Deep Brain Stimulation (DBS)

Gillette Children’s Specialty Healthcare is a national leader in the treatment of cerebral palsy and complex movement disorders. Gillette is one of a few hospitals in the nation to offer a pediatric deep brain stimulation (DBS) program to treat involuntary movements (dystonia) that resist other treatment options.

Why Choose Gillette?

  • Our experts have in-depth knowledge of DBS as a treatment option for patients who have primary or secondary dystonia.
  • We offer a Complex Movement Disorders Clinic—a team of specialists just for patients who have conditions that cause involuntary or uncontrolled movements.
  • Our hospital features state-of-the-art technology and facilities designed for your needs.
  • With DBS treatment, our goal is to help patients improve function and enhance their quality of life.

Definition

Deep brain stimulation (DBS) is a treatment that was developed for adults who have Parkinson’s disease. It’s now used to treat children, teens and adults who have dystonia—a complex movement disorder that causes uncontrollable, repetitive, stiff, twisting or exaggerated motions.

DBS treatment involves implanting a medical device—called a neurostimulator—under the surface of the skin in the abdomen or chest. In addition, a soft, flexible wire—called a lead—is  implanted in the brain. The neurostimulator delivers continuous low-voltage electrical impulses to targeted areas of the brain. The electrical impulses block or change the abnormally functioning neurons that cause uncontrolled movement. This provides relief to patients who have uncontrollable movements that don’t improve with medication.


Candidates for Deep Brain Stimulation

At Gillette, we might treat the following types of dystonia using deep brain stimulation (DBS).

  • Primary dystonia means a person was born with the disorder and inherited it through his or her genes.
  • Secondary dystonia means the dystonia is caused by another condition, such as cerebral palsy.

What to Expect

Deep brain stimulation (DBS) can help control symptoms, but it’s not a cure for dystonia. When the DBS is turned on, it delivers stimulation that might decrease symptoms. It might take months or up to a year for patients to see the full effect of DBS.

DBS is:

  • Adjustable: The stimulation settings can be adjusted to meet the patient’s specific needs.
  • Reversible: DBS does not destroy or remove any part of the brain, and the neurostimulator can be removed.

A neurostimulator is a small device similar to a pacemaker. A surgeon implants it within the abdomen or chest. Attached to the neurostimulator is an extension wire with a lead at the end. The surgeon implants the lead into the patient’s brain. The neurostimulator helps regulate brain activity and controls symptoms by sending electrical signals through the lead to certain areas of the brain.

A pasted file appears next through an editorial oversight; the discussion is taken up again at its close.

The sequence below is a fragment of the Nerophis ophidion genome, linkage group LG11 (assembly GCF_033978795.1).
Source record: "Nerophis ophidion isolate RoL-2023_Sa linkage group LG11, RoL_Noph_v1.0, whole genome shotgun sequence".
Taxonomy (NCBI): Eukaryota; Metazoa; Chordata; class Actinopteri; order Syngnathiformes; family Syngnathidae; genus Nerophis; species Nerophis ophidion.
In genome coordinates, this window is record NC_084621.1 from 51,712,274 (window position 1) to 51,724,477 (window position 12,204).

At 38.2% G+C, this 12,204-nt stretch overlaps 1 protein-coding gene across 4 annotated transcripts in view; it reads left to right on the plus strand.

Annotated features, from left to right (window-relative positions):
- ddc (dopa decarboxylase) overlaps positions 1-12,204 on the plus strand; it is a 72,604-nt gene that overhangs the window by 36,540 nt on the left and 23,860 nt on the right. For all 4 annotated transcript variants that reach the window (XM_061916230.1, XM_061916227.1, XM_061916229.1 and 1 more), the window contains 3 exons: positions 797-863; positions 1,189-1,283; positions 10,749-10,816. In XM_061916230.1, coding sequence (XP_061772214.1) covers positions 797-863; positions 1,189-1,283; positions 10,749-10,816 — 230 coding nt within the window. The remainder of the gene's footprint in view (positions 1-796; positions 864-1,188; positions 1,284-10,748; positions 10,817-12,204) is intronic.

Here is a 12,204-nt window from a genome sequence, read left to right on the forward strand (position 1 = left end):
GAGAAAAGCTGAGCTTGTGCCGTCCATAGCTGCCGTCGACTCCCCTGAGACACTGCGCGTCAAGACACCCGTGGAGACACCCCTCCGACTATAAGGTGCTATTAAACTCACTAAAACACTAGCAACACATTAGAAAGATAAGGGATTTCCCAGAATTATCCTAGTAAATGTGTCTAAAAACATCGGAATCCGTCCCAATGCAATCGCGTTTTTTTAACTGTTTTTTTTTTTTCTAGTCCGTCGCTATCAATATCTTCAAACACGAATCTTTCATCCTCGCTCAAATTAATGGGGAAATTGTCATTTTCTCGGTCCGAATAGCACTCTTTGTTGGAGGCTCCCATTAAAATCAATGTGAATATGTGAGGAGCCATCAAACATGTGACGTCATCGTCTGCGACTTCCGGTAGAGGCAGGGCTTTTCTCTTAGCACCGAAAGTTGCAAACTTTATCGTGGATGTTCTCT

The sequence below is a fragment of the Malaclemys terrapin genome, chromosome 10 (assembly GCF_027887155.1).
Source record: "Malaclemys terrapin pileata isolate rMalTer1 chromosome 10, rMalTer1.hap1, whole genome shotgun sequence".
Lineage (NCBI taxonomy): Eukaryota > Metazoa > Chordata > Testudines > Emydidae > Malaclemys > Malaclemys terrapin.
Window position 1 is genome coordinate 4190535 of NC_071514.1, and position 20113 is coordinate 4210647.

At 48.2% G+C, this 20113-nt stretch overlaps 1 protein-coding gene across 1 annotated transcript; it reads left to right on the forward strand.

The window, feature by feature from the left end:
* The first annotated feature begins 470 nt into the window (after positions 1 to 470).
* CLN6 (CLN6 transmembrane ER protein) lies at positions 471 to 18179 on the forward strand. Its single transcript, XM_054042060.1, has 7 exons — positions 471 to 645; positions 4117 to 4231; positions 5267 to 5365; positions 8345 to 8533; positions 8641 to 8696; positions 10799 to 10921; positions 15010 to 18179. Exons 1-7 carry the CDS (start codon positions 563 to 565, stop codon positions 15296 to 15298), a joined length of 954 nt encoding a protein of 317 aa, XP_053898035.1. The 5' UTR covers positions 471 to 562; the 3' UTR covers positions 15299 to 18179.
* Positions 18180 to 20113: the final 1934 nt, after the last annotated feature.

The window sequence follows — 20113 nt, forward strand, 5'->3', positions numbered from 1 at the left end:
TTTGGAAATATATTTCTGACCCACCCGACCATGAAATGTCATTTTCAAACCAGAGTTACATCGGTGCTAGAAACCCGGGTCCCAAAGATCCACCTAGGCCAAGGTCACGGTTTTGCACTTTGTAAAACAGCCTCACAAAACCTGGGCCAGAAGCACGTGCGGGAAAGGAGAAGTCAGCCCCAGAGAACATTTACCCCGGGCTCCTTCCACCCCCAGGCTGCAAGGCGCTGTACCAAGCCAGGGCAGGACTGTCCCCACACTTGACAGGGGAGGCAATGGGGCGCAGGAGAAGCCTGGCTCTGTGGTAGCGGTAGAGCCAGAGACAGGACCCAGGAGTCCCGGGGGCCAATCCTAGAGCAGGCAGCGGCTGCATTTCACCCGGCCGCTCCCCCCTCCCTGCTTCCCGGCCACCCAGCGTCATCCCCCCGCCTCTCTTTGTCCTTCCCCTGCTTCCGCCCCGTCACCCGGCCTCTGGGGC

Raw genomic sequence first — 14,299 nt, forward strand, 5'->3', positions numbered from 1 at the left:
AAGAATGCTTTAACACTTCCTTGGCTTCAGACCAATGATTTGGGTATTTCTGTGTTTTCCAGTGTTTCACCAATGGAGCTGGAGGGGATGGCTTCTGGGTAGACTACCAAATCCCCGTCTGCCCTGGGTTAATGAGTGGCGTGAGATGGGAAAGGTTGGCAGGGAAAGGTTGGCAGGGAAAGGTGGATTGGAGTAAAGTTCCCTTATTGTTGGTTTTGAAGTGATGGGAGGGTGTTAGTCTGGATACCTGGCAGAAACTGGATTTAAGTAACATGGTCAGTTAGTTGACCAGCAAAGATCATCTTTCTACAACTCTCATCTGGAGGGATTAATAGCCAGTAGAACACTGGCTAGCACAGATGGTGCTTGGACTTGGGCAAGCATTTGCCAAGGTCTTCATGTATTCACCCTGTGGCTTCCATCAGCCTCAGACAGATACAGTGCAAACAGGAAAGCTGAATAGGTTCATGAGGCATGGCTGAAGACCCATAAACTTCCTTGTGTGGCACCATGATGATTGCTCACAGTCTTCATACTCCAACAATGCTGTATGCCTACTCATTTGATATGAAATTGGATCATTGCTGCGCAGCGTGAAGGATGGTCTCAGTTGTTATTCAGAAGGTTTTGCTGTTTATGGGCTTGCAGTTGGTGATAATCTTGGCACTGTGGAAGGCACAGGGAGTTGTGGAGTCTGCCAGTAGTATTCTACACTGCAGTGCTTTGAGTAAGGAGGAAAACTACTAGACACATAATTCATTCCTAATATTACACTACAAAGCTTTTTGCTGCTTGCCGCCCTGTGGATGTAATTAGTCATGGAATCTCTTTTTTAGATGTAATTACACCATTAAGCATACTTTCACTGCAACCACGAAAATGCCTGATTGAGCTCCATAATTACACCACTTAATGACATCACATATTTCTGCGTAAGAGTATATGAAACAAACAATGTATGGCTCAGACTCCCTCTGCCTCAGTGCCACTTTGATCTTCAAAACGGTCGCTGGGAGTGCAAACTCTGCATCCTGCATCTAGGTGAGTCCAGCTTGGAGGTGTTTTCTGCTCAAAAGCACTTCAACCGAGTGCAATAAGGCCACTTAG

Most patients will have a two-stage surgery to implant the DBS system. During the first stage, a neurosurgeon implants leads on both sides of the brain. Patients should expect to stay in the hospital for about two days after this procedure.

Two weeks later, the neurosurgeon performs stage 2, implanting the neurostimulator in the abdomen or chest. Patients should expect to stay in the hospital a day or two after the implantation.
The DBS neurostimulator will be turned on after stage 2 of DBS surgery. The device is programmed to send stimulation 24 hours a day. After the neurostimulator is turned on, patients return for up to four visits, every four to six weeks, to continue programming the stimulator.


Deep Brain Stimulation Outcomes

Results show that deep brain stimulation (DBS) can be an effective treatment for primary and secondary dystonia. Typically, the greatest benefit occurs for patients who have primary dystonia and receive stimulation to the part of the brain called the globus pallidus internus (GPi). Results are particularly positive in patients who have a lesser degree of disability and in patients who have surgery at an early age.

As with any brain surgery, there are risks associated with DBS. Side effects are possible, but typically, they aren’t permanent, and they can be reduced or eliminated by adjusting the neurostimulator’s stimulation settings.


Our Deep Brain Stimulation Services

At Gillette, each patient’s care path is unique. A patient who has an implanted deep brain stimulation (DBS) system often sees a wide range of specialists who work together to support the patient’s goals. Some of the specialties and services most often associated with DBS treatment include:

Child life specialists
Gait and motion analysis
Neurology
Neuropsychology
Neurosurgery
Psychiatry
Psychology
Rehabilitation therapies
Radiology and imaging
Sleep medicine
Social work

For more information about the services we provide at Gillette, search Conditions and Care.

Why Gillette?

Because all children deserve a lifetime of amazing health care.

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